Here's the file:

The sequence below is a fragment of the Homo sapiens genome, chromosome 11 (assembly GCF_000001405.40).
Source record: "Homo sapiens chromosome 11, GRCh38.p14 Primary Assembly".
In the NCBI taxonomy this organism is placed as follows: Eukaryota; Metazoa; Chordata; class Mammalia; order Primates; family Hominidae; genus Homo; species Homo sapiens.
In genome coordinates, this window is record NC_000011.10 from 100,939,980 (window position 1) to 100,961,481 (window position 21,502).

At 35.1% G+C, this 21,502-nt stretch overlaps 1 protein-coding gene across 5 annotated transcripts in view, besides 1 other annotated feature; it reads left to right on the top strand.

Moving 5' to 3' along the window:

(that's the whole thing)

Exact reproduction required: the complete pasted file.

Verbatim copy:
The sequence below is a fragment of the Homo sapiens genome, chromosome 11 (assembly GCF_000001405.40).
Source record: "Homo sapiens chromosome 11, GRCh38.p14 Primary Assembly".
In the NCBI taxonomy this organism is placed as follows: Eukaryota; Metazoa; Chordata; class Mammalia; order Primates; family Hominidae; genus Homo; species Homo sapiens.
In genome coordinates, this window is record NC_000011.10 from 100,939,980 (window position 1) to 100,961,481 (window position 21,502).

At 35.1% G+C, this 21,502-nt stretch overlaps 1 protein-coding gene across 5 annotated transcripts in view, besides 1 other annotated feature; it reads left to right on the top strand.

Moving 5' to 3' along the window: